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Anne Rivers Siddons headlines Birmingham-Southern College's 22nd Writing Today conference

BIRMINGHAM, Ala.-Best-selling author Anne Rivers Siddons headlines the 22nd Writing Today conference at Birmingham-Southern College April 12-13.

Siddons, the author of 15 books, is the Grand Master of the annual conference and will be introduced by her friend and best-selling author Pat Conroy.

The Writing Today conference brings literary professionals from around the country to the Birmingham-Southern campus for how-to workshops and lectures on the literary arts, as well as practical information necessary to the craft of writing.

This year's program explores poetry, playwriting, novels, short stories, magazine writing, biography and memoir writing, historical fiction, young adults' books, mystery, publishing, and editing.

Siddons, a graduate of Auburn University, is known for her skill in crafting strong female protagonists. Her books include Up Island, Low Country, Outer Banks, Peachtree Road, Colony, Downtown, Fault Lines, Heartbreak Hotel, Hill Towns, The House Next Door, Fox's Earth, King's Oak, Homeplace, John Chancellor Makes Me Cry, and her newest novel Nora, Nora.

Conroy, who served as Grand Master of the 1999 conference, says that Siddons "ranks among the best of us and delivers the goods-the whole fabulous package-with every book she writes."

Conroy's work includes Beach Music, The Boo, The Water is Wide, The Great Santini, The Lords of Discipline, and The Prince of Tides, the last four of which were adapted into feature films.

The conference also will feature Nevada Barr, known for her interest in conservation and environmental issues which finds a voice through protagonist park ranger Anna Pigeon and the mystery series in which she is featured; Peter Jenkins, whose best-selling A Walk Across America is included today on practically every high school reading list in the country; and Jill McCorkle, award-winning short story author and novelist who made publishing history when her first two novels were published simultaneously.

Track of the Cat, the first in the mystery series authored by Barr, won an Agatha and an Anthony for a best first mystery in 1983. Others in the series are A Superior Death, Ill Wind, Firestorm, Endangered Species, Blind Descent, Liberty Falling, Deep South, and Blood Lure. Hunting Season, the 10th in the series, was published in February 2002. Deep South and Blood Lure were both on The New York Times' Bestseller List.

Jenkins' A Walk Across America enjoyed a three-month run on The New York Times' Bestseller List, as did his other books, The Walk West: A Walk Across America 2, Across China, and Road Unseen. His newest book, Looking for Alaska, is another bestseller and was named by Barnes and Noble and Booksense, the publication of America's independent booksellers, as one of the best books of 2001. He also is an award-winning photographer.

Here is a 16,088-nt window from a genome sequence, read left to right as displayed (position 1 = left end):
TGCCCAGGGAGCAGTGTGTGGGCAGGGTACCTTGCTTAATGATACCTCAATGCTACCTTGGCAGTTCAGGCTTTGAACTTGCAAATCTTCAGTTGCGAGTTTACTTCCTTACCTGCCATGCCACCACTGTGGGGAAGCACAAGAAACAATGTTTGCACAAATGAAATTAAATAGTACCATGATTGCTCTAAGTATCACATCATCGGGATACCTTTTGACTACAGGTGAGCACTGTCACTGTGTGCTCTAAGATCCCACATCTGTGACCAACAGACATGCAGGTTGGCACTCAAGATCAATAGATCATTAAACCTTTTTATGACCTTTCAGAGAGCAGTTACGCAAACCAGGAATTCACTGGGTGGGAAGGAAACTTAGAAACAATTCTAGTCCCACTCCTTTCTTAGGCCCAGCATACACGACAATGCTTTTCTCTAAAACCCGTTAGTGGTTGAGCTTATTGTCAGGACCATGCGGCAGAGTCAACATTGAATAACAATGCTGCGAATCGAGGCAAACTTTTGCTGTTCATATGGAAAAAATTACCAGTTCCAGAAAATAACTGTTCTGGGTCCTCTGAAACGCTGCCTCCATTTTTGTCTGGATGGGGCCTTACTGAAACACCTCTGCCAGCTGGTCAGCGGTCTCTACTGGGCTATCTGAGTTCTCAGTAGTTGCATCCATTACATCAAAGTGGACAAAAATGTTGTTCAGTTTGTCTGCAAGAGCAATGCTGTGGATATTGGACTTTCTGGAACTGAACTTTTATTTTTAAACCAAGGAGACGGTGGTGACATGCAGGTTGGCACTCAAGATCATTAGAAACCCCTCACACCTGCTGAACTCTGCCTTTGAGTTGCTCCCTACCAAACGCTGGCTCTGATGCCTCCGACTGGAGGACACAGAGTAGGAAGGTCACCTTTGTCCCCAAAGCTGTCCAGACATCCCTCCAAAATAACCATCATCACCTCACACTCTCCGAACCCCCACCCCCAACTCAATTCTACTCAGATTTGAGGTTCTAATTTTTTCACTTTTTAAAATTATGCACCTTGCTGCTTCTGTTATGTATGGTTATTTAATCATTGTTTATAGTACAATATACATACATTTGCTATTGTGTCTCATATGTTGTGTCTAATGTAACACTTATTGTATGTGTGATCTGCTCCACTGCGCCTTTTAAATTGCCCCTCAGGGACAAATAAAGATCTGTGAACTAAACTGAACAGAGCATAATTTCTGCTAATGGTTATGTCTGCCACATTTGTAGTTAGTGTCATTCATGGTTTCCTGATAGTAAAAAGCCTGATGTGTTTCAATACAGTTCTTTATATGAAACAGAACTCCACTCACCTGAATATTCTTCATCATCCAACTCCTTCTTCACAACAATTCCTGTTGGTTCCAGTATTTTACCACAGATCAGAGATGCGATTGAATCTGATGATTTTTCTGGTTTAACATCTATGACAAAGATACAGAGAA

McCorkle is the recipient of numerous writing awards, including the New England Booksellers' Association Award for Fiction, The North Carolina Award for Literature, and the Dos Passos Prize for Excellence for Literature. Five of her books have been New York Times Notable Books. She is a reviewer for The New York Times Book Review and has published reviews for The Washington Post, The Atlanta Journal-Constitution, and other noted publications. She has taught writing at the University of North Carolina, Duke University, Bennington College, and Harvard University.

"We have assembled an outstanding group of literary professionals for this year's conference," said Jake Reiss, owner of the Alabama Booksmith and chair of a community-based committee that annually plans the conference. "This is not only a credit to the national reputation this conference has achieved over the past 22 years, but also to the people in the Birmingham community who help plan this event, half of whom are published writers themselves."

Other Writing Today 2002 faculty include:
Robin Behn, poet and associate professor of English and director of the MFA Program in Creative Writing at the University of Alabama; Dr. William C. Carter, professor of French at the University of Alabama at Birmingham and internationally known authority on 20th century novelist Marcel Proust; Curtis L. Clark, editor-in-chief at the University of Alabama Press;

Mark Delaney, author of the young adult mystery series Misfits, Inc.; Michael Griffith, associate editor of The Southern Review; Anthony Grooms, author of Bombingham and poems and short stories; Carolyn Haines, author of Touched and the popular mystery series Bones; Robert Inman, fiction writer and screenwriter for six motion pictures for television; Marianne Merola, literary agent at Brandt & Hochman Literary Agents Inc. in New York;

Marianne Moates, freelance writer and author of Truman Capote's Southern Years; Jim Murphy, poet and assistant professor of English at the University of Montevallo; Carolynne Scott, short story writer and winner of five Hackney Literary Awards; and Jo Broyles Yohay, freelance travel writer frequently published in The New York Times and Travel & Leisure.

The Hackney Literary Awards, sponsored since 1969 by the Cecil Hackney family of Birmingham, will be presented during the conference. The competition awards $5,000 prizes for poetry and short fiction, as well as a $5,000 prize for an unpublished novel, sponsored by T. Morris Hackney, chairman of the board of The Hackney Group of Birmingham and Birmingham-Southern College trustee. The Hackney Awards are open to writers nationwide.

For the first time this year, there will be an authors' and patrons' party prior to the conference April 11 at 7 p.m. at Southern Progress Corp.

For complete information, contact Birmingham-Southern's Office of Special Events at 205/226-4921.

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